Moldova: Heightened tensions with Russia
On 22 February, Russian President Vladimir Putin revoked a 2012 decree, in which – among others – was pledged to respect Moldova’s sovereignty in resolving the status of Transnistria, a pro-Russian separatist region located at the Ukrainian border. Russian peacekeeping forces have been present in the breakaway region since the end of the short war in 1992.
The revocation, part of Mr Putin’s anti-Western moves, and accusation that Moldova is pushing an anti-Russian agenda are highlighting the heightened tensions between both countries. What is more, the Moldovan authorities accused Moscow of a coup attempt. In February, a new pro-Western government has been formed after the previous government resigned following months of economic turmoil and political tensions. The new government, led by Prime Minister Dorin Recean, vowed to continue on the pro-EU path of the country, that was granted EU candidate status in June 2022. Pro-Russian groups reacted by protesting against the newly formed government. Amid ongoing war in Ukraine, the main fear is that the conflict would extend to Moldova. However, this scenario is unlikely in the very short term as Russian troops are concentrating their efforts on Ukraine.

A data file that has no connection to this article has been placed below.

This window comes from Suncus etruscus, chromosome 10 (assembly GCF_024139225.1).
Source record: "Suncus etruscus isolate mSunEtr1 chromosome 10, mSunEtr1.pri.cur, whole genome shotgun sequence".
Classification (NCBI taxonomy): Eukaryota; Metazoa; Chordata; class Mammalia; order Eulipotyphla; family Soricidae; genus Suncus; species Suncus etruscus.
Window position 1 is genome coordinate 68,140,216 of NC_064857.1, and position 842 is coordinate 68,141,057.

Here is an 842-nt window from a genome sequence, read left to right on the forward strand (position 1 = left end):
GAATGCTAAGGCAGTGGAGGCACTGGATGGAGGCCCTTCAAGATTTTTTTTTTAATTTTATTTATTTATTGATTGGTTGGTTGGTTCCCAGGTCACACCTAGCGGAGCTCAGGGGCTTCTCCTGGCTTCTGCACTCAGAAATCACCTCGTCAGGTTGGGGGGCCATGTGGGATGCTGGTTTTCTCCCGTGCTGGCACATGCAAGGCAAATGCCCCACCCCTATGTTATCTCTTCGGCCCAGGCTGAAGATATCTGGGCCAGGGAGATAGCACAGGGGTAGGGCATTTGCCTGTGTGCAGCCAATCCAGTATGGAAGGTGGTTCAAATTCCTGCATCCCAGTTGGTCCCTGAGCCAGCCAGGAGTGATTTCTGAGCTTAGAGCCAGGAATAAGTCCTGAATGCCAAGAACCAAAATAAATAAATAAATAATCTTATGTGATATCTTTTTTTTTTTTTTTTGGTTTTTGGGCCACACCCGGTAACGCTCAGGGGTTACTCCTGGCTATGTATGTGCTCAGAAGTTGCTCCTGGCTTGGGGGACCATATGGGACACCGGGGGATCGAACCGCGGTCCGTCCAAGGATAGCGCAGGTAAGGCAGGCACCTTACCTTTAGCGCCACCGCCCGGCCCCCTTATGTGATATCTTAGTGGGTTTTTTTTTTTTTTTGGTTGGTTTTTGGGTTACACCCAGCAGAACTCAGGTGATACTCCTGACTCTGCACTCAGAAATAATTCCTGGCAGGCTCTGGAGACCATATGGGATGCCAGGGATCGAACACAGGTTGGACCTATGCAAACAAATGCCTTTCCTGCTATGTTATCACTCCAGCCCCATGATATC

On the economic front, the country is hit hard by the fallouts from the war in Ukraine, notably amid a sharp increase in gas prices and disruption of energy supply. Real GDP growth is estimated to have contracted by 1.5% last year and lacklustre growth is expected for this year. Inflation surged, which led the central bank to increase its interest rate to stem inflation pressure (see graph), though the interest rate has been lowered again recently. The persistently high levels of inflation are fuelling social discontent in a country that is highly divided between pro-EU and pro-Russian factions. What is more, the fiscal and current account deficits have widened. However, after having declined in the first part of the year (see graph), the gross foreign exchange reserves are on the rise, thanks to the IMF support programme and financial support from the EU (partly in loans, which increases the external indebtedness).
In this precarious economic and political context, the outlook for the ST and MLT political risk is negative.
Analyst: Pascaline della Faille - P.dellaFaille@credendo.com